“The biggest factor in prompting us to shift from temps to permanent employees would be a solid order backlog,” said Phillip Littlefield, a vice president at the company. So far a backlog has not materialized, or even a second order, although there is an “uptick in interest,” as Mr. Littlefield put it. “We are optimistic,” he said.
Halfway across the country, in Burlington, Iowa, the recession bypassed the Winegard Company. That is perhaps because Winegard makes television antennas and satellite receivers, and in hard times people watch more television, said Denise Baker, Winegard’s director of human resources. Whatever the case, to keep up with new orders, the company has added 70 workers in the last two years — all of them temps.
“An actual employee with benefits costs more than a temp or a contract worker,” Ms. Baker said, “and as long as I can still get highly skilled temps, I’ll go that route. It gives me more room to reverse course if the economy weakens again and sales do finally sink.”
Given the nature of the upturn, that could happen. After 18 months of contraction, the economy expanded from July through September at a 2.8 percent annual rate, and many economists expect the expansion to be even stronger in the fourth quarter, approaching 4 percent. The rebound is robust mainly because of a “turnaround in inventory policies from breakneck liquidation to slow accumulation,” Mr. Wojnilower said.
If this restocking of shelves and warehouses were to stop or slow next year, a possibility that concerns Mr. Littlefield and Ms. Baker, then the temps, freelancers and contract workers they and many other employers now use would have a harder time moving from casual to regular employment.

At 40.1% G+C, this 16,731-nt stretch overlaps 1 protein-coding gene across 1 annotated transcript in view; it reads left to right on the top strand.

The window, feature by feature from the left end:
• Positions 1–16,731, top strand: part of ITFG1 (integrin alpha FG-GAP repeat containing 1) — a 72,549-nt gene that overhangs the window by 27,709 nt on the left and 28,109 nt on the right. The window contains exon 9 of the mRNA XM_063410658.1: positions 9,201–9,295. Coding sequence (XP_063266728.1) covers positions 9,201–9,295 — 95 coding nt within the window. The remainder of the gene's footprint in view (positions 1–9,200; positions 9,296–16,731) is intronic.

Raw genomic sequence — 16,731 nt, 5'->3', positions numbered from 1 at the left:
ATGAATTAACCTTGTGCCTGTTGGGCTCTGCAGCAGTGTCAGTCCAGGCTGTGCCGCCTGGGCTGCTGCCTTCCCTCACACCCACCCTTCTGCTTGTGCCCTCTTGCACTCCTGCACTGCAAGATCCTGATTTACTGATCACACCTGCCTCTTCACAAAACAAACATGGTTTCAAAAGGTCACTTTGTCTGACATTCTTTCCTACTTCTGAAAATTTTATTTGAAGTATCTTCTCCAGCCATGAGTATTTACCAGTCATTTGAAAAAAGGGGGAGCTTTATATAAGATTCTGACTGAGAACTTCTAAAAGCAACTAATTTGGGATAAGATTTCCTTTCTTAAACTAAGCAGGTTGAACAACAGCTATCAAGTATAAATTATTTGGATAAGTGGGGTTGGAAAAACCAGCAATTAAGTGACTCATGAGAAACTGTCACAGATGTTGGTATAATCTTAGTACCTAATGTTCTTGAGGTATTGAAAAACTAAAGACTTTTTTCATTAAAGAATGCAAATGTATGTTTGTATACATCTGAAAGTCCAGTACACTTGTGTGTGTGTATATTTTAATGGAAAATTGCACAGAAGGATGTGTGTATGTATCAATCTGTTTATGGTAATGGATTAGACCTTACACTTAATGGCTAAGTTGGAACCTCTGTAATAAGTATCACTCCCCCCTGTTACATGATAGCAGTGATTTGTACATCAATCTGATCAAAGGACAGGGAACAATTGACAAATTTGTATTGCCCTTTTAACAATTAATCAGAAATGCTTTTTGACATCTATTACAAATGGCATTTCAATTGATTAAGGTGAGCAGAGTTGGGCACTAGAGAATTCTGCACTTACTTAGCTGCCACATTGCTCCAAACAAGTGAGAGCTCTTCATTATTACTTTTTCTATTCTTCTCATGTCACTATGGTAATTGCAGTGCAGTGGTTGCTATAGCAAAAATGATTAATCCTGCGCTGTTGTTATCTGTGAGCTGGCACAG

The temp agencies often promote themselves as employment agencies — skilled at quickly finding qualified workers whom companies can convert to regular employment after using them initially as temps.
That mechanism works well in good times, but not these days, certainly not for Walter Latham of Coram, Long Island, who lost his job 14 months ago as a project manager at the Reserve, a money market fund based in New York.
His wife, Marjorie, works for Kelly Services as a temp at a health insurance company’s call center, and Mr. Latham, 56, finally joined her two weeks ago after hunting for months for higher-paying, permanent work. The temp assignment pays him less than $25 an hour — “a long way down from the $135,000 a year I once made,” Mr. Latham said.
The Lathams have gone through the more than $200,000 in savings that he accumulated during 20 years in the financial services industry. The call center assignment ends on March 31, and neither Mr. Latham nor his wife have gotten any hint that the insurance company would convert them to permanent employment with benefits like health insurance, which neither has today.
“My future is Latham Golf,” he said, describing a Web site that he and some partners started 15 days ago to teach subscribers how to swing golf clubs. Until Latham Golf pays off, if it ever does, Mr. Latham says that he and his wife, who sells jewelry on the side, will continue to work as temps.
“I’ve never seen the job market this horrible,” he said, “when you couldn’t get a job or even an offer of a job at a decent pay level."